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Permanent link (DOI): https://doi.org/10.7939/R38W4T

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Ecological Response of Atmospheric Nitrogen Deposition on Reconstructed Soils in the Athabasca Oil Sands Region Open Access

Descriptions

Other title
Subject/Keyword
Athabasca Oil Sands Region
15N natural abundance
Nitrogen saturation
Boreal forest
Nitrogen cycle
Populus tremuloides Michx.
Pinus banksiana Lamb.
Type of item
Thesis
Degree grantor
University of Alberta
Author or creator
Hemsley, Tyrel, Lee
Supervisor and department
M. Derek MacKenzie (Department of Renewable Resources)
Sylvie A. Quideau (Department of Renewable Resources)
Examining committee member and department
Sylvie A. Quideau (Department of Renewable Resources)
M. Derek MacKenzie (Department of Renewable Resources)
Alexander P. Wolfe (Department of Earth & Atmospheric Sciences)
Department
Department of Renewable Resources
Specialization
Soil Science
Date accepted
2012-03-21T13:51:26Z
Graduation date
2012-06
Degree
Master of Science
Degree level
Master's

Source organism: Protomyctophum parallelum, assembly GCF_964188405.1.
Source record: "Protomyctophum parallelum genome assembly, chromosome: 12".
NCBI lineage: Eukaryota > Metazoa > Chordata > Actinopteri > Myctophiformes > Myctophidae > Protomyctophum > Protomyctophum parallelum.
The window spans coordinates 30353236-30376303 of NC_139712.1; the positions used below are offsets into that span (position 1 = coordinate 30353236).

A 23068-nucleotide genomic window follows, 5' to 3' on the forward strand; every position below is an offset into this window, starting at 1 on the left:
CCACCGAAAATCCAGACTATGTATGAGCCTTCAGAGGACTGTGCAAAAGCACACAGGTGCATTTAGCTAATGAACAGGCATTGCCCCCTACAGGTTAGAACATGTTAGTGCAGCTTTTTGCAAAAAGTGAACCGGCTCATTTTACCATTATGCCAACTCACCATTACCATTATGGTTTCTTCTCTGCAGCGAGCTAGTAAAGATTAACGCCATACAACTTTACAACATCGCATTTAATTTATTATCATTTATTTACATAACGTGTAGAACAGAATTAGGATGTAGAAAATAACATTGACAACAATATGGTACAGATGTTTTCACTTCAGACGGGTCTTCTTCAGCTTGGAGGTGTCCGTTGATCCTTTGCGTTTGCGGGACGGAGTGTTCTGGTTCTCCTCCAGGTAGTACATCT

Abstract
Oil and gas extraction in the Athabasca oil sands region has increased anthropogenic nitrogen (N) emissions over the past two decades. This study quantified atmospheric N deposition and assessed the potential implications of increased N deposition in aspen (Populus tremuloides Michx.) and jack pine (Pinus banksiana Lamb.) stands located on reclaimed sites. Nitrogen deposition was significant on these sites, and in all cases was dominated by ammonium. Bulk precipitation was significantly greater than throughfall, which indicates canopy uptake of N in both stand types. In aspen stands, positive relationships were found between ammonium deposition, and N isotope signature in forest floor, foliage, and roots, suggesting that biocycling of N was taking place between soil and plants. However, in pine, the lack of similar relations together with high soil nitrate concentrations indicated that the N cycle was more open, potentially leading to leaching losses.
Language
English
DOI
doi:10.7939/R38W4T
Rights
Permission is hereby granted to the University of Alberta Libraries to reproduce single copies of this thesis and to lend or sell such copies for private, scholarly or scientific research purposes only. Where the thesis is converted to, or otherwise made available in digital form, the University of Alberta will advise potential users of the thesis of these terms. The author reserves all other publication and other rights in association with the copyright in the thesis and, except as herein before provided, neither the thesis nor any substantial portion thereof may be printed or otherwise reproduced in any material form whatsoever without the author's prior written permission.
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